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(From the Times.)

(From the Sun.)


(From the Sun.) RAILWAYS An important Act for the regulation of railways and the protection of the public came into operation on Saturday. The Board of Trade are entrusted with the regulation of all railways, and no line in future, or any portion of a line, can be opened, without a month's notice in writing being given to the Committee of the Board, who are au- thorised to make all by-laws, An inspector of railways" will be appointed, and have power to exa- mine the works, trains, &c., used for the safety of the public. Penalties of £20, to be recovered for an in- fringement of any directions of the Board of Trade. Any person wilfully obstructing any of the officers of a railway can, under this Act, be taken into custody without a warrant, and be fined any sum not exceed- ing £ 20. and in default ofpayment committed to prison. The most important provision for the protection of the public is the 13th section. By that section it is enacted that any officer or agent of a Company, or any special constable duly appointed, may seize and detain without warrant any engine-driver or other servant in the employ of a Company, Ifound drunk while employed on the railway, or violating any of the by-laws, or wilfully,, maliciously, doing, or neg- lecting, anything whereby the life or limb of any per- son may be endangered: and in such cases a Magis- trate is authorised to fine or commit the offender, with or without hard labour, for a period not exceed- ing two calencar months. This clause, it is expected, will prove highly beneficial; engineers will be cau- tious of the responsibility they undertake, or it may induce Directors to appoint scientific men to regulate the engines, and protect the public from careless or ignorant persons. The Act was passed on the 10th of August, and did not come into operation until the 10th inst. In the interval many dreadful accidents have happened on railroads.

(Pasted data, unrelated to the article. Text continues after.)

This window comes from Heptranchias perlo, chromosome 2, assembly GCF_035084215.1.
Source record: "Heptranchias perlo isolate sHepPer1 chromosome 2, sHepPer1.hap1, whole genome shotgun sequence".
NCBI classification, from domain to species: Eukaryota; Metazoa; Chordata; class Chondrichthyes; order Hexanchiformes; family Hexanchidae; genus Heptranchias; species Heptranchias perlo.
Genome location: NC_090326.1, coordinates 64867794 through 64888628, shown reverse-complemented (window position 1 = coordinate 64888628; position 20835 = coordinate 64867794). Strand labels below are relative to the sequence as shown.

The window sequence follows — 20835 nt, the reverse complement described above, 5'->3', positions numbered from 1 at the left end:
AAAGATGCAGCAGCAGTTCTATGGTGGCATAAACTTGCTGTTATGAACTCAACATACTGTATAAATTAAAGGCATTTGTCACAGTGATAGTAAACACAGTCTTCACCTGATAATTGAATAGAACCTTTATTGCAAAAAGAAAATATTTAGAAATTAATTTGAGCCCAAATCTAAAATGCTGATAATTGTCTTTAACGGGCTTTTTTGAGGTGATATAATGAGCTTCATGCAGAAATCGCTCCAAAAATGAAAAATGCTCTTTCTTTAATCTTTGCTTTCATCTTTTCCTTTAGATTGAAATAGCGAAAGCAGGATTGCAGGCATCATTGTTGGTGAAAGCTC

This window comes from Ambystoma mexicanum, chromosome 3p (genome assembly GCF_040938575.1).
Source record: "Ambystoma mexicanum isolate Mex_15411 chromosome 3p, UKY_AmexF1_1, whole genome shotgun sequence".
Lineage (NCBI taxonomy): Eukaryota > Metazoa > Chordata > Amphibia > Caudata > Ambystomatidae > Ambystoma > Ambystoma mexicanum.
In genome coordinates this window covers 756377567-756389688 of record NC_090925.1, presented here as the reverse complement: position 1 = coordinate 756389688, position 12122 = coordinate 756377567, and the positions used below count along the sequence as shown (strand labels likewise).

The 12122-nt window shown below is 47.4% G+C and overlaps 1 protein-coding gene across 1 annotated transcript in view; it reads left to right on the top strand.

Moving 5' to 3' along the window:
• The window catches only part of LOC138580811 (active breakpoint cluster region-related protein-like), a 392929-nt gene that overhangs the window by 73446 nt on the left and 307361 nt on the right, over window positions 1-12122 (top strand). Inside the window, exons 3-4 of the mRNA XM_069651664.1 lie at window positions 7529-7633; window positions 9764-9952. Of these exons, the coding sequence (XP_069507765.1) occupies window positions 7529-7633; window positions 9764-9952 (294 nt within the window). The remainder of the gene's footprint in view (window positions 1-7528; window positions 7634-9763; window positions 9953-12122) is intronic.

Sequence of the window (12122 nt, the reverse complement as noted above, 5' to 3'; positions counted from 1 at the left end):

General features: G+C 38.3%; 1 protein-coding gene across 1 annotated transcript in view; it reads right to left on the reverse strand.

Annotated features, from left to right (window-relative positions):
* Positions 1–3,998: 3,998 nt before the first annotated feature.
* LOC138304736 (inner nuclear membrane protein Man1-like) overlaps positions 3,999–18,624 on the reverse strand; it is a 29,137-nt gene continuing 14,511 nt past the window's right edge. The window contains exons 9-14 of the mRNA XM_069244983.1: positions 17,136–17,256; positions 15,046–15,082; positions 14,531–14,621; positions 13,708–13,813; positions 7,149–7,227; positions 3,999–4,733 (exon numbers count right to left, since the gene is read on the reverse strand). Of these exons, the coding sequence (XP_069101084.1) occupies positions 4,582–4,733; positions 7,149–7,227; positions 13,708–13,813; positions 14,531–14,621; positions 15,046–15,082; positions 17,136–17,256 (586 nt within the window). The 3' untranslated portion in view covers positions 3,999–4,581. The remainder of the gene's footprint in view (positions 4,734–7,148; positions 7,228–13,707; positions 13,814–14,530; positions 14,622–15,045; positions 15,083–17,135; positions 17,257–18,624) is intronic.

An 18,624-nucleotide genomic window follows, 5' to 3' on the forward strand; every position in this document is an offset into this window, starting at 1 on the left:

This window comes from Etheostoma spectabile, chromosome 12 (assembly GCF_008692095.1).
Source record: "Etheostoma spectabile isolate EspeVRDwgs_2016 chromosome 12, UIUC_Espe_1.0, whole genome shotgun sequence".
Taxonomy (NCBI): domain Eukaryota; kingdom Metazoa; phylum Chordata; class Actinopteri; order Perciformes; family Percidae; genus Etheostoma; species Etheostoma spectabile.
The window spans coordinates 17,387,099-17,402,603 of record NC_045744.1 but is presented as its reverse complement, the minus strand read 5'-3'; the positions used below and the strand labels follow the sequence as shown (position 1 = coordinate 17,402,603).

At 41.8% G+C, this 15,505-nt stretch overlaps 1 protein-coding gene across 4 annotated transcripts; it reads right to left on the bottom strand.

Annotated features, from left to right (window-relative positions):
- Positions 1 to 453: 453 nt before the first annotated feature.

[No title]


(From the John Bull.)